Are you one of those people who still believe that butter is bad for you? Butter may have had a bad rep over the last decade but it hasn’t always been this way. In the 1900s, butter was a food staple and was used in just about every recipe.
Everyone seems to have a different opinion about butter these days. The government, doctors, and even the media constantly contradict each other on this issue. So, you might be wondering if butter is good for your health or not? While you were told to avoid butter, new research is challenging this myth.
Many doctors and scientists now believe that you shouldn’t be demonizing saturated fats, which has been shown to increase cholesterol. In fact, current studies say that cholesterol is beneficial to your health. The researchers explain that cholesterol is not the bad guy here; it’s actually necessary to help repair damaged tissues in the body (1).
Another study found that scientists who previously studied the health effects of butter made a mistake by grouping butter with margarine, which is a highly processed source of fat (2).
Origins of Butter
Butter is a dairy product that is produced by churning milk from animals like cows or goats. It forms when the protein in the milk is separated from other components. We use it for cooking, baking, and of course spreading on toast (3). No one knows exactly how butter was discovered but there are rumors that the first batch was made by accident.
Nicole Jankowsky a historian says that one nomad invented butter when he found that the milk on the back of his animal had become solid (4). She writes that this probably happened because the movement of the animal through rough landscapes caused the milk to churn.
While many have argued that butter is harmful, one foundation called Weston A. Price had a different view. The foundation believed that taste is not the only reason we should be eating butter, but because of its many health benefits. They made their stance clear by publishing a well-researched report on January 1, 2000 (5). This report claimed that butter can benefit:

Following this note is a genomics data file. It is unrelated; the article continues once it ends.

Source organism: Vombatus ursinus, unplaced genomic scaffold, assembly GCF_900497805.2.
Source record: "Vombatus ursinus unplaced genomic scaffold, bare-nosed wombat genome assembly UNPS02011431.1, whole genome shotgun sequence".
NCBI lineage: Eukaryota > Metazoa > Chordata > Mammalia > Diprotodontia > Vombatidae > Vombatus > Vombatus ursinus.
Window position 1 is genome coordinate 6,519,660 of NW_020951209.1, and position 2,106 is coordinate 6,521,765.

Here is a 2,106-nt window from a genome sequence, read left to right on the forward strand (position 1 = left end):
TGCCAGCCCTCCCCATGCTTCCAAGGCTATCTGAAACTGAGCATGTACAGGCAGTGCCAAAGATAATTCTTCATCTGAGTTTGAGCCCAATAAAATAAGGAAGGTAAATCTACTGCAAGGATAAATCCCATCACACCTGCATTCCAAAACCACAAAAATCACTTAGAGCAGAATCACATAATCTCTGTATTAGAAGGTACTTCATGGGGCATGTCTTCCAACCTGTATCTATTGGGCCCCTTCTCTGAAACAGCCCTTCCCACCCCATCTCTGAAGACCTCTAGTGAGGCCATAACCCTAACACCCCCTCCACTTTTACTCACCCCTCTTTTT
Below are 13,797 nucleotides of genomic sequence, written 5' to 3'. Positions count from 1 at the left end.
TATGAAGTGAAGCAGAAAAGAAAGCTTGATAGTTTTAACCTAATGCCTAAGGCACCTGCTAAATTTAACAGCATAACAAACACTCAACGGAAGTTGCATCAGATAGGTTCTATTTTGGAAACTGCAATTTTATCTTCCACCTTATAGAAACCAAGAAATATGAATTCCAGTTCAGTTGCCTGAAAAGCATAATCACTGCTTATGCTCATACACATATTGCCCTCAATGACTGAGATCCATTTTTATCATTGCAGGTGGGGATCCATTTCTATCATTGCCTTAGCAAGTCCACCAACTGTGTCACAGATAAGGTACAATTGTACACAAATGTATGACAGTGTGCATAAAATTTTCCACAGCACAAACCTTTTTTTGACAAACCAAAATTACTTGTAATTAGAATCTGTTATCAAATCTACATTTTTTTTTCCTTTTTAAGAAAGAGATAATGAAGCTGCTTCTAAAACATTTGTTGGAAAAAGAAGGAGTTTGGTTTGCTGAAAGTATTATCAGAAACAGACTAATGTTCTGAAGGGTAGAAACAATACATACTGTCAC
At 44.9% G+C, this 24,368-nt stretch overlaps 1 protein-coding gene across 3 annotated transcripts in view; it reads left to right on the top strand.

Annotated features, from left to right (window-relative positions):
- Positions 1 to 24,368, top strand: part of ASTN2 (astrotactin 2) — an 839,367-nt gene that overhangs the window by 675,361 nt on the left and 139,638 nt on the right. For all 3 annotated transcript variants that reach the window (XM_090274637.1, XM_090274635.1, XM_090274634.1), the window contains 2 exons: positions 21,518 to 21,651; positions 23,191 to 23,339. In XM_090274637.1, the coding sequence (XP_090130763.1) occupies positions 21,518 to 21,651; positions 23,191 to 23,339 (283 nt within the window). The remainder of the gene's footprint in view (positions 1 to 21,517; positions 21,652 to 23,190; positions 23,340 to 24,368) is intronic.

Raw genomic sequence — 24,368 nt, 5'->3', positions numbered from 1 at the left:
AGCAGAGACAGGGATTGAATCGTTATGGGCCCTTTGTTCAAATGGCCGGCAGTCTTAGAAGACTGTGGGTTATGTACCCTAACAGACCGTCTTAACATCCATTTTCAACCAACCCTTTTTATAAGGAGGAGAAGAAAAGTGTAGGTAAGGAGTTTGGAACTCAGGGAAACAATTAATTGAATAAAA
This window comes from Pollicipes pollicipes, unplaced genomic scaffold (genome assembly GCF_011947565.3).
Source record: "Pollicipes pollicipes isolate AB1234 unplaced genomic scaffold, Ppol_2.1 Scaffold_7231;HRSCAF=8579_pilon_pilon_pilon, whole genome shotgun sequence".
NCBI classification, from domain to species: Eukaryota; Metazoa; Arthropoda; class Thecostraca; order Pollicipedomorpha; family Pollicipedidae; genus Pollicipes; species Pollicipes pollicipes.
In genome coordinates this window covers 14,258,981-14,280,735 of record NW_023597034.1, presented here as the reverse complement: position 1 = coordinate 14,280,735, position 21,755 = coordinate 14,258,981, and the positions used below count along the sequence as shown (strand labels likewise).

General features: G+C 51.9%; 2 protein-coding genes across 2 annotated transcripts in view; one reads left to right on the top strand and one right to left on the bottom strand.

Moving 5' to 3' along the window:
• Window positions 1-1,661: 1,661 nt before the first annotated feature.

- Heart disease
- The immune system
- The thyroid gland
- Gastrointestinal health
- Weight gain
- Children’s growth and development
Butter Nutrition Facts
Aside from butter’s delicious taste and rich flavor, research shows that eating butter can help you fight against heart disease and obesity. Here’s what makes butter a superfood:
1. Butter Is Rich in Vitamins
- Butter is loaded with vitamin A. Just one tablespoon of butter contains 7% of your daily recommended intake of vitamin A. Many studies have shown that vitamin A helps to improve vision; especially night blindness and aging-related eye problems. Vitamin A can also help you fight off infectious diseases by strengthening your immune system (6,7,8,9).
- Another powerful vitamin present in butter is vitamin D. This nutrient has been linked with weight loss and reduced risk of a heart attack. What’s more, vitamin D is beneficial for your mental health (10,11,12). According to one study, vitamin D can alleviate symptoms of depression. (13).
- Butter contains vitamin B12; a nutrient that can slow down early symptoms of dementia, prevent osteoporosis, and strengthen your bones (14,15). Vitamin B12 can also decrease homocysteine levels in the blood, which can help improve heart health (16,17,18).
- Vitamin K is also found in butter. Studies show that vitamin K can help prevent cancer, coronary heart disease, and speeds up recovery from a bone fracture (19,20,21,22).